MH:The path leading to this state of affairs was opened up at the close of World War II. U.S. diplomats brought pressure on the International Monetary Fund to free capital movements, at a time when it was clear enough that most capital flight would be into the dollar, out of economies that were regulated. Euphemized as “economic reform” and “freedom of choice,” the move toward financial decontrol cleared the path for the development of offshore havens. That was part of the fatal flaw built into the DNA of the postwar Bretton Woods system.
The U.S. Government remained in control, and as I explained earlier, when the Vietnam War pushed the balance of payments into deficit, the government encouraged the large money-center banks to set up branches in these island enclaves to act as enablers facilitating global theft, fraud and other criminal activity. It has been through their user-friendly operations that the non-criminal world–the world of honest men and women, industry, commerce and even sovereign governments–has become increasingly indebted to lawbreakers, just as taxpayers are increasingly indebted to tax avoiders.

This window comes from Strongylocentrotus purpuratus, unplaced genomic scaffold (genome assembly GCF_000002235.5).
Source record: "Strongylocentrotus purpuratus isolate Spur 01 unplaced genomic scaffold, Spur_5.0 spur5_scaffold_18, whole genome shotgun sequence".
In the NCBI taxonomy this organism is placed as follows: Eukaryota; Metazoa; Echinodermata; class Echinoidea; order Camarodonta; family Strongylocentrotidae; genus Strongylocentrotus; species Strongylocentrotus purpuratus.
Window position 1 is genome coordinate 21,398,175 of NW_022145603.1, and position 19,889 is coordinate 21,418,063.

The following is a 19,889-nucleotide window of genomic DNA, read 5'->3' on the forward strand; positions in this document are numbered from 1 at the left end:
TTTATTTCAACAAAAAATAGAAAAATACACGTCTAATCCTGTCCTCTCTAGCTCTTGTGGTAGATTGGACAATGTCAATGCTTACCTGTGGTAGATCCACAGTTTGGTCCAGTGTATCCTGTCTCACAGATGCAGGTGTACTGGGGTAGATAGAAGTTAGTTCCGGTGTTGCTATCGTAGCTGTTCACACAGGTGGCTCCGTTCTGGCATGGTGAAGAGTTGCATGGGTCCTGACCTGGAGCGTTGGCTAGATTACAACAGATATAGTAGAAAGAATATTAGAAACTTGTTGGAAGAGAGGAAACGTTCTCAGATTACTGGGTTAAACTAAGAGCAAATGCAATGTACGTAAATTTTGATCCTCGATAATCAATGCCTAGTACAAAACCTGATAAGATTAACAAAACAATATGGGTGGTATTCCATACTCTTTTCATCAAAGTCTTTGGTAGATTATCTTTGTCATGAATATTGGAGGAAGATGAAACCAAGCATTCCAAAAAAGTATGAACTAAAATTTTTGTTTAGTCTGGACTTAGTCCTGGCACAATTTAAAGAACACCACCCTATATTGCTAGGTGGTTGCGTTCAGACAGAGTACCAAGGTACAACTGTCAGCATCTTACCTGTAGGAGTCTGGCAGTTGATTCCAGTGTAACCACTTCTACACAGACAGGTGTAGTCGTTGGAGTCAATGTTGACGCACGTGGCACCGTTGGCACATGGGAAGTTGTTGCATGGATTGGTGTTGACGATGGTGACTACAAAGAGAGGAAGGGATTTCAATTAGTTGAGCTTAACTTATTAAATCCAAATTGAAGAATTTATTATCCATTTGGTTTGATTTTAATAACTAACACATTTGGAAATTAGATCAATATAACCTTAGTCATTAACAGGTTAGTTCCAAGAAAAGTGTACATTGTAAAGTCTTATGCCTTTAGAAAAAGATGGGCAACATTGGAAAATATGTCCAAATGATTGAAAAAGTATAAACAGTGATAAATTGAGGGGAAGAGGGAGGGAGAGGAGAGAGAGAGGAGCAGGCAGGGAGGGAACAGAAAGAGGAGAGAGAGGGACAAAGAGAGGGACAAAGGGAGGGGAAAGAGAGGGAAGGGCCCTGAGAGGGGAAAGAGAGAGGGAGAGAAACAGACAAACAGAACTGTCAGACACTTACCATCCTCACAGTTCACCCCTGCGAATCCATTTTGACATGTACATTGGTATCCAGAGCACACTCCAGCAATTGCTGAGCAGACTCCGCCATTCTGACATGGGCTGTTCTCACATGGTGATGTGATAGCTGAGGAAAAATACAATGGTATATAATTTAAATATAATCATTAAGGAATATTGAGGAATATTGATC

Much of America’s net foreign debt, along with that of countries such as Argentina, is owed to these flight-capital centers. This has become the meaning of “globalization” in its financial dimension.
I pointed out above that deposit inflows to these havens are matched in the official statistics by other countries’ “errors and omissions.” The world’s most important economic phenomena that determine exchange rates today have been relegated to the unseen “black” economy–not only crime, but what is becoming the dominant mass of corporate and personal wealth. It is more “invisible” today than ever, in order to avoid the eyes of prosecutors and tax authorities.
What is remarkable is that neoliberals praise rather than denounce this phenomenon. The upshot has been to create a situation in which, if one must own land, other tangible assets, or financial securities, the best way to avoid taxation or seizure is to register them in the name of offshore proxies.
The next step for these offshore entities is to loan this money back to oneself, charging enough interest to absorb the erstwhile taxable revenue. Operators large enough to set up their own insurance company can charge off the remainder of their income as tax-deductible insurance payments to their offshore entity created for this purpose, along with the usual skimming charge for management fees to owners and senior managers.